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Who invented printing press

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Who invented the printing press?

In the 3rd century, the Tang Dynasty of China used a method to print ink on paper using block printing. The process was simple, and the carved wooden blocks were utilized to press ink over paper sheets. However, this was a slow process, and to faster it, a Goldsmith from Germany in the 15th century (1440AD) named Johannes Guttenburg brought a revolution and invented a faster technology for printing. His invention marked his place in history for creating the machine that was much helpful in producing more and more books for the first time in record.

Who invented printing press

Before Guttenberg’s invention, the books were photocopied through hands, or the wooden blocks printing method was used. Unfortunately, these both were too slow, and extra labor was needed and wasn’t accessible for everyone due to its hefty prices.

Why Guttenberg invented the printing press

The development of the printing press flourished more in Europe in comparison with China. It is believed that this can be the ramifications of the complex writing manner of the Asians; in contrast, the western languages contain more short alphabets.

This has to be marked that in Europe, the primordial printing press existed during the late 14th and early 15th centuries and was seemingly similar to the woodblock printing in China and was called xylography. The techniques used in this was same as it was used for “The Diamond Sutra.”

  • But on the other hand, Guttenberg wants to the revolutionary changes worldwide. While he was working with xylography, he got the idea of creating something that makes printing more manageable and helps make a profit.
  • His idea of unique atomization for transmitting ink from movable type to paper made him a more creative inventor from its former designers.
  • He took the screw techniques from the wine, papermakers, and linen presses to establish a perfect system suitable for printing.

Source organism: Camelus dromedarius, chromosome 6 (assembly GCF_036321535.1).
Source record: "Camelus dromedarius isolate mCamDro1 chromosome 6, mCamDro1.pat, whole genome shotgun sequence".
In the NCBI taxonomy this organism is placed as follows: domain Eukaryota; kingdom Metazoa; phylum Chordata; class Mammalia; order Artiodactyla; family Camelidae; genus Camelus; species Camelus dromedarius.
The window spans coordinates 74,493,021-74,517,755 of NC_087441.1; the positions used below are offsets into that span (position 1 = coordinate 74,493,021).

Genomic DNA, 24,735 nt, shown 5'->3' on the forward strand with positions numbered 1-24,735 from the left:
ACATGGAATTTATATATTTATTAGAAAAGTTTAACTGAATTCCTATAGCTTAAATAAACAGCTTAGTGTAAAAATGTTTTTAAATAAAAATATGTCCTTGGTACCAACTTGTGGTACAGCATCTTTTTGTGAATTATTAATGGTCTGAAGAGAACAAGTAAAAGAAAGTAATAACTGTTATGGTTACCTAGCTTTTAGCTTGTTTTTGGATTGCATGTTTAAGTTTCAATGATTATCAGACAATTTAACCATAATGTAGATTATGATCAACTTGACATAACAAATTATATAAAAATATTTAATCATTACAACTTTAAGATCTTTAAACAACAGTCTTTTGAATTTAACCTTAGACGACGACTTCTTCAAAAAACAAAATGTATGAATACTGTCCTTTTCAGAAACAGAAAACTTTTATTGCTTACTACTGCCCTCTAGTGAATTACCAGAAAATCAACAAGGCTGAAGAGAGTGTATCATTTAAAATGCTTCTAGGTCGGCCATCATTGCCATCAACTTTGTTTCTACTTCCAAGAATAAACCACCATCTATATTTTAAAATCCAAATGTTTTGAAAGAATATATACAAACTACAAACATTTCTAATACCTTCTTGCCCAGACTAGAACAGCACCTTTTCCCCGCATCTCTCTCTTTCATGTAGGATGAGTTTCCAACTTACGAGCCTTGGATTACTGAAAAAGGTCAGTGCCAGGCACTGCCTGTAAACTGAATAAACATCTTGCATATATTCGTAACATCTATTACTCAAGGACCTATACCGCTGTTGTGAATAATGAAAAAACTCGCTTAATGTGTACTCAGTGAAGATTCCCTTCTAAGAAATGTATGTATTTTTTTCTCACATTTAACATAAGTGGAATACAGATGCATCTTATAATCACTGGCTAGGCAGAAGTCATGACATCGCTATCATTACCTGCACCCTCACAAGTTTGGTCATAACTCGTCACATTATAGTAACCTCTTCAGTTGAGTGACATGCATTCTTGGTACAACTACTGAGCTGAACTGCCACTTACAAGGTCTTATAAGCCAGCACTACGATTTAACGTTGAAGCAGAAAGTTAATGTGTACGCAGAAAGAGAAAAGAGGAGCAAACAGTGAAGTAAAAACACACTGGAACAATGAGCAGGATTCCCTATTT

• His machine allowed the mass production of the books at a lower cost than the old printing method.
  • Although nobody knows the reason behind his invention, making a profit from it is considered motivation.

Guttenberg Bible is the first-ever production book of Johannes Guttenberg. About 200 books were printed back then, but only 22 are available in the present times.

Chinese Printing Press

Six hundred years before the Guttenberg’s press, the Chinese monks used to print ink on the paper sheets using wooden blocks. “The Diamond Sutra” in 868 AD was created under a cave near Dunhuang, China 1907, by the discoverer Sir Marc Aurel Stein. In the same way, these methods were flourished in Japan and Korea too, and the early books were created using wood or metal block and concerned with the Buddhist and Taoist accord.

  • In the 11th century, the method was improved when the Chinese labor named Bi (Pi) Sheng discovered the first movable incarnation. His discovery is considered the first step toward the modern printing press.
  • The potential for Buddhist and Taoist texts to be faster printed and in mass amounts was crucial for China and other neighboring countries to spread Buddhism across the region.
  • Shen Kuo mentioned mobile form in his work “Dream Pool Essays” and described that the backed clay was used to form a mobile print. He also told his readers about the ink used, i.e., wax and paper ash and pine resin, and explained that it was a faster, systematic way of copying the documents. But it took few centuries to be adopted around China.
  • In the 14th century, Wang Zhen, a Chinese government officer, discovered various forms in the Yuan Dynasty. His discovery improved Sheng’s machine by using rotary tables to assist the pressroom in classifying and methods sculpted wooden blocks for printing systematically.

Importance of the Printing Press

  • The printing press discovery is captivating and, in the long run, led to the contemporary world.
  • The invention of the printing press is considered one of the most crucial discoveries of all time.
  • The development of the printing press changed the scenario of the source of information in Europe endlessly.
  • This was the quicker and cheaper way of information dissemination.
  • It was the most significant improvement on the former processes like transmitting by hand through a pen and ink and scrubbing continuously to transmit the ink.
  • In ancient times, this was used in printing texts, but not entirely, and its discovery reformed the book production and its dissemination worldwide.
  • Due to its low price, the economically weaker section of the society was accessible to this latest and uncommon luxury material.

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